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Editorial: Alone With Our Thoughts, a Shocking Finding

Henry David Thoreau and Victor Hugo wouldn’t have known what to make of people in this age of brain overload. The pre-smartphone author of Walden famously proclaimed, “I have never found a companion that was so companionable as solitude.” Hugo, in Les Miserables, rhapsodized about the wonders of electronics-free contemplation when he wrote, “A garden to walk in and immensity to dream in — what more could he ask? A few flowers at his feet and above him the stars.”

How about a battery and a minor shock?

Recently the Washington Post reported on the results of a study published in Science that found that many people so abhor sitting alone and letting their minds wander that they prefer giving themselves little electric jolts to pass the time. What unsettled them was spending up to 15 minutes just thinking … about nothing, or anything. People resisted so much that the researchers tried priming the pump by suggesting that they think about future vacations or “a particularly dreamy celebrity.” Participants still found the experience of enforced daydreaming unpleasant; some who participated at home away from the watchful eyes of researchers admitted that they cheated by picking up a phone or a book.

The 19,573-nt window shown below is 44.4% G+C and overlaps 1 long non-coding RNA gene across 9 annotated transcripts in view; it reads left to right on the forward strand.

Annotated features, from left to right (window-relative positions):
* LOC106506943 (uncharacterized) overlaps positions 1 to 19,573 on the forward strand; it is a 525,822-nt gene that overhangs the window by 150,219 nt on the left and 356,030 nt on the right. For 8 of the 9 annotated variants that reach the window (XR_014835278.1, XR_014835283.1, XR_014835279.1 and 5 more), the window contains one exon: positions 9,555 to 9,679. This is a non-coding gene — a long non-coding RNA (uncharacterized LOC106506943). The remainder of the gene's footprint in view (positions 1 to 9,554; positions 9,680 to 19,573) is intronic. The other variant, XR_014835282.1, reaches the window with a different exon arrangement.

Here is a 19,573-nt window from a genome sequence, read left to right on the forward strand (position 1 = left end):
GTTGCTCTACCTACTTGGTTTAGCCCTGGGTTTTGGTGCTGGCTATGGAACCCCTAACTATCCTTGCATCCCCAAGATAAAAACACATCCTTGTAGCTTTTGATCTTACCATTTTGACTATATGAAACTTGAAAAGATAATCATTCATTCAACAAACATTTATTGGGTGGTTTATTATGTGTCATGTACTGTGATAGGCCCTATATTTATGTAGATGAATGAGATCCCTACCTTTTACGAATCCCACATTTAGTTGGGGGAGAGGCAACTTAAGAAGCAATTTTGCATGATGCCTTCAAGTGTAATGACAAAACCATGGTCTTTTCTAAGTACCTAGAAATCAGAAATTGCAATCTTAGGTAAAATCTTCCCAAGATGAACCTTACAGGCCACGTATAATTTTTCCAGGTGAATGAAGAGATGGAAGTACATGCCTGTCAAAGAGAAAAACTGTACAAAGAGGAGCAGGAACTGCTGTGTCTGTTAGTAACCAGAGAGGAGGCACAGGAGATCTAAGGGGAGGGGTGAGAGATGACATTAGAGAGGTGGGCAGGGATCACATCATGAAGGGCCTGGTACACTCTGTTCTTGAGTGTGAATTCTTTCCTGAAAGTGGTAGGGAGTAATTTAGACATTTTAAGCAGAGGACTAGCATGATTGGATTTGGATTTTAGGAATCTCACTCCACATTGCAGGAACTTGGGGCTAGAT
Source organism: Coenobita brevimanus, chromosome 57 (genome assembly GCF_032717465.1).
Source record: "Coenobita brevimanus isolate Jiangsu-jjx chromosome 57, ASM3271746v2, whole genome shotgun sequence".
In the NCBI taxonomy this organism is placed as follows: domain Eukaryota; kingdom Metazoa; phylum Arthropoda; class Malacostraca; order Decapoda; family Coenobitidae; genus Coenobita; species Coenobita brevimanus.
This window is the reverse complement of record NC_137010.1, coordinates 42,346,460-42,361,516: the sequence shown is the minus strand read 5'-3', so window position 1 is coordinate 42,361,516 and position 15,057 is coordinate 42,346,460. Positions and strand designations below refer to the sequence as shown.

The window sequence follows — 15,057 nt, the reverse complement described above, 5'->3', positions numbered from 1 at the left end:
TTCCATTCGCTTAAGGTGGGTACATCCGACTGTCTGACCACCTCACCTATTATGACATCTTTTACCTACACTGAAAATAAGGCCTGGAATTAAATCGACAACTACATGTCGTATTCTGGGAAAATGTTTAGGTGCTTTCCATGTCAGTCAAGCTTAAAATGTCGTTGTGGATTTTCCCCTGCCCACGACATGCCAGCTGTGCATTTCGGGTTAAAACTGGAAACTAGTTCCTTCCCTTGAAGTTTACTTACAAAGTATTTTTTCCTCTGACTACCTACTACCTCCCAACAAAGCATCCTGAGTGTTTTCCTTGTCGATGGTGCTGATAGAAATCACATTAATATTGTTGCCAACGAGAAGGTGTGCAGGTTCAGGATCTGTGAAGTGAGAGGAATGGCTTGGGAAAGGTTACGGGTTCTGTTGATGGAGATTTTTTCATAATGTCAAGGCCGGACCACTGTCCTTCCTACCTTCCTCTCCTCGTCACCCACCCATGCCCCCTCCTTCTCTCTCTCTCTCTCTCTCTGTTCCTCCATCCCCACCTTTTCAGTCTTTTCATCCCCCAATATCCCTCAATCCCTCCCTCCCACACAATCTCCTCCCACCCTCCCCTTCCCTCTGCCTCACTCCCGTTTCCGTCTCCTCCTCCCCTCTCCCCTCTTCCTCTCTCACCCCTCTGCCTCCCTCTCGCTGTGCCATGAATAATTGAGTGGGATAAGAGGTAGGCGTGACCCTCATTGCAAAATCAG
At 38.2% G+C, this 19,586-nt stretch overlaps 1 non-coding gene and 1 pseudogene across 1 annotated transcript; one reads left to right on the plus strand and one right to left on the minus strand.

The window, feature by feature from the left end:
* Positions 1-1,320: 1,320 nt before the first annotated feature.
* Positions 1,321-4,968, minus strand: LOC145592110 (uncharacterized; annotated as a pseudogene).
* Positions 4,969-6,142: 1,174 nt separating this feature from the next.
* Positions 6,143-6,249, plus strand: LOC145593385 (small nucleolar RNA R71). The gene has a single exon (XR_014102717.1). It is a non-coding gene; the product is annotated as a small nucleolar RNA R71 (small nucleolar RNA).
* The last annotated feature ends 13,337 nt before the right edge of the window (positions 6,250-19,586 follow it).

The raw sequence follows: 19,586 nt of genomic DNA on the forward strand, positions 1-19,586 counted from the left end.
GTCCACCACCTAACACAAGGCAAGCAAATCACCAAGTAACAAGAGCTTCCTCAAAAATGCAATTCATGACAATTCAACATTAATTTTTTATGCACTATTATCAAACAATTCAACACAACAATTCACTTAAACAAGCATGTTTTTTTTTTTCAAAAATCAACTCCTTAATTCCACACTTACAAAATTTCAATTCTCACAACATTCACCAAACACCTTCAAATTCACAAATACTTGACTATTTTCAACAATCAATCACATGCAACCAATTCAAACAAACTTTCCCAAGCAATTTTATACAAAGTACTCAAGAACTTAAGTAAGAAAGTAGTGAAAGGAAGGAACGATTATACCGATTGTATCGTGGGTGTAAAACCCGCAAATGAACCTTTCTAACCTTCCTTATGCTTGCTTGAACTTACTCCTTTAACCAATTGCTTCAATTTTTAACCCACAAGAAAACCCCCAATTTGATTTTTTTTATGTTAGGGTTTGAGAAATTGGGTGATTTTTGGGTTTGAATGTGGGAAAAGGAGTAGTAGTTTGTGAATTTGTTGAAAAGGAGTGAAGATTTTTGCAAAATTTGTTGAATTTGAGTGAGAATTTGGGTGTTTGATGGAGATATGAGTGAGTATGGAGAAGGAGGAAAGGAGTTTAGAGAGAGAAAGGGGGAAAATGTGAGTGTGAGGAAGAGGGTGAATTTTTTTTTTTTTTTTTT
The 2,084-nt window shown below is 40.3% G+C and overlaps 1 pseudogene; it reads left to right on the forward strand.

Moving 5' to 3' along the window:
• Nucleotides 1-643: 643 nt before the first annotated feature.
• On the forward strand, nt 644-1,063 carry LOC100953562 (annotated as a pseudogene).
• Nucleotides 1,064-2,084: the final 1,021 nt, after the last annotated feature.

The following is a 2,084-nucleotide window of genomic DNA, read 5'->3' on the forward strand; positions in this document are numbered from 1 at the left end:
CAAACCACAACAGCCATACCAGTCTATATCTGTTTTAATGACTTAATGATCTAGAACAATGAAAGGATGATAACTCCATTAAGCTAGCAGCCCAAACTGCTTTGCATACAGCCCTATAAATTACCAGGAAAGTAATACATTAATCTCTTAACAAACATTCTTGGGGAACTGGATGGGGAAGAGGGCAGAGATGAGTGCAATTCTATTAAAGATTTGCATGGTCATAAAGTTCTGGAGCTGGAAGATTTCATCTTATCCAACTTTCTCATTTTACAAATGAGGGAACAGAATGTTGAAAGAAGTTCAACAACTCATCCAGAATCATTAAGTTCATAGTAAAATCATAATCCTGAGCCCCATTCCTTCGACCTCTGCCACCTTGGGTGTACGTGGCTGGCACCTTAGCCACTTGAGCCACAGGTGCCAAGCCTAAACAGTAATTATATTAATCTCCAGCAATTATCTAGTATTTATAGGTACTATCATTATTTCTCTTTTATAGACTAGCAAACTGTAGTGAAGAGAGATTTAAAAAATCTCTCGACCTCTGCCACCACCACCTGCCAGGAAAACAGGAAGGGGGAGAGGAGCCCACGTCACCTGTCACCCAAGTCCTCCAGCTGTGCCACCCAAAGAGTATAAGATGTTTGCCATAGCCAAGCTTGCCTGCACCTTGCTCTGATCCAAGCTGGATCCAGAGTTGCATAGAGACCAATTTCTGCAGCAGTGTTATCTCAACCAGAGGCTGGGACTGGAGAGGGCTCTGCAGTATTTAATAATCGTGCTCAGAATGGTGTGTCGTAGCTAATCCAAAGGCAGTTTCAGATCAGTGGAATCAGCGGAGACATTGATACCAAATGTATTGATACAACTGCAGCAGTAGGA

“It dawned on us,’’ said Timothy Wilson, a psychology professor at the University of Virginia and lead author of the study, “If people find this so difficult, would they prefer negative stimulations to boredom?” He gave participants a device that would provide a small electric shock if they pressed a button. Left alone in a room for 15 minutes, the average subject shocked himself about seven times. Only six of 24 women in the study did so, but 12 of 18 men did, which shows the lengths an empty-headed man might go to when there are no sports to watch.

The researchers were, pardon the expression, shocked. “We went into this thinking that mind-wandering wouldn’t be that hard,’’ said Wilson. “We have this big brain, full of pleasant memories, and we’re able to tell ourselves stories and make up fantasies.”

We, however, are not shocked. Any casual observer can see that people are increasingly loathe to be alone with their thoughts. Earphones, smartphones, tablets — they come out in seconds when travelers wait for a bus, or diners wait for a table. They’ve forgotten the many things that merit contemplation. From science: Is the consensus correct about climate change, or has radio host Rush Limbaugh proved it to be bunk? From the law: If corporations are persons, as the Supreme Court alleges, do some have personality disorders? From classical theology: How many angels would fit on the head of a pin, and would they outhit the Red Sox? These are just starter topics — it might be wise to ease into subjects such as the Big Bang Theory (the origins of the universe, not the TV show.)

Of course, small studies don’t really settle questions, but any decline in our collective ability to daydream is troubling, since free-range thinking is linked to creativity and improved memory. We don’t know if it’s time to propose a National Contemplation Initiative, but it’s surely worth thinking about. Give it 15 minutes or so, and keep your hands off that electronic device.